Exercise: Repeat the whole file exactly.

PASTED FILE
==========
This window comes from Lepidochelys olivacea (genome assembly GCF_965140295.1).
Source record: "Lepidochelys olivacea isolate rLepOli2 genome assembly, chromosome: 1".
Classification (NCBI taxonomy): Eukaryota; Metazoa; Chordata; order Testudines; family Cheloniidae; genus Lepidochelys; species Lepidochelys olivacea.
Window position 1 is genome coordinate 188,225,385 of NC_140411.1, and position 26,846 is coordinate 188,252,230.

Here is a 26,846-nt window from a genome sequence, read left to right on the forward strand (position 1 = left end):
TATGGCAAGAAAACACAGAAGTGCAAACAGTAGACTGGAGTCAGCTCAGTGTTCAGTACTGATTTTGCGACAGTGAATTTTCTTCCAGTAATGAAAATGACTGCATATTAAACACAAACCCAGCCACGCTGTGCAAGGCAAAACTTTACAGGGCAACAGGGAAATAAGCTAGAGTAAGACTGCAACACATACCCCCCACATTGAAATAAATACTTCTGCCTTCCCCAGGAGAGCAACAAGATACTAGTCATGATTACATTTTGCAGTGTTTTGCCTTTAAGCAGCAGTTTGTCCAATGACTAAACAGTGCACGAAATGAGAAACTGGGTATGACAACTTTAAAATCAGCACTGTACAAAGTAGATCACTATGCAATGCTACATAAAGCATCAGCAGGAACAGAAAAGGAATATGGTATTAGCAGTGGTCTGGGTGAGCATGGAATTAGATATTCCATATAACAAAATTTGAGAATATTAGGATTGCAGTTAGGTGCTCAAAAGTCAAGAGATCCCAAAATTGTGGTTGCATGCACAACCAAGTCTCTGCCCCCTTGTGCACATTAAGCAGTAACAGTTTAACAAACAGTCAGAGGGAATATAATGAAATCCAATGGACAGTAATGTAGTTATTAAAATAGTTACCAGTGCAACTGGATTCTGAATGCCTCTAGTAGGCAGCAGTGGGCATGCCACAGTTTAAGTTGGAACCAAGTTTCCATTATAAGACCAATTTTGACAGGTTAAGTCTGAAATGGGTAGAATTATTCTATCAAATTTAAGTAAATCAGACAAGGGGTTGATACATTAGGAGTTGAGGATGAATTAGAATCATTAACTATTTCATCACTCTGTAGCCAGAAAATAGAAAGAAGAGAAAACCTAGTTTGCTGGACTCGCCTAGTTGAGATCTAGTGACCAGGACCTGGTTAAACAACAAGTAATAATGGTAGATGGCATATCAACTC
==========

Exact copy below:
This window comes from Lepidochelys olivacea (genome assembly GCF_965140295.1).
Source record: "Lepidochelys olivacea isolate rLepOli2 genome assembly, chromosome: 1".
Classification (NCBI taxonomy): Eukaryota; Metazoa; Chordata; order Testudines; family Cheloniidae; genus Lepidochelys; species Lepidochelys olivacea.
Window position 1 is genome coordinate 188,225,385 of NC_140411.1, and position 26,846 is coordinate 188,252,230.

Here is a 26,846-nt window from a genome sequence, read left to right on the forward strand (position 1 = left end):
TATGGCAAGAAAACACAGAAGTGCAAACAGTAGACTGGAGTCAGCTCAGTGTTCAGTACTGATTTTGCGACAGTGAATTTTCTTCCAGTAATGAAAATGACTGCATATTAAACACAAACCCAGCCACGCTGTGCAAGGCAAAACTTTACAGGGCAACAGGGAAATAAGCTAGAGTAAGACTGCAACACATACCCCCCACATTGAAATAAATACTTCTGCCTTCCCCAGGAGAGCAACAAGATACTAGTCATGATTACATTTTGCAGTGTTTTGCCTTTAAGCAGCAGTTTGTCCAATGACTAAACAGTGCACGAAATGAGAAACTGGGTATGACAACTTTAAAATCAGCACTGTACAAAGTAGATCACTATGCAATGCTACATAAAGCATCAGCAGGAACAGAAAAGGAATATGGTATTAGCAGTGGTCTGGGTGAGCATGGAATTAGATATTCCATATAACAAAATTTGAGAATATTAGGATTGCAGTTAGGTGCTCAAAAGTCAAGAGATCCCAAAATTGTGGTTGCATGCACAACCAAGTCTCTGCCCCCTTGTGCACATTAAGCAGTAACAGTTTAACAAACAGTCAGAGGGAATATAATGAAATCCAATGGACAGTAATGTAGTTATTAAAATAGTTACCAGTGCAACTGGATTCTGAATGCCTCTAGTAGGCAGCAGTGGGCATGCCACAGTTTAAGTTGGAACCAAGTTTCCATTATAAGACCAATTTTGACAGGTTAAGTCTGAAATGGGTAGAATTATTCTATCAAATTTAAGTAAATCAGACAAGGGGTTGATACATTAGGAGTTGAGGATGAATTAGAATCATTAACTATTTCATCACTCTGTAGCCAGAAAATAGAAAGAAGAGAAAACCTAGTTTGCTGGACTCGCCTAGTTGAGATCTAGTGACCAGGACCTGGTTAAACAACAAGTAATAATGGTAGATGGCATATCAACTC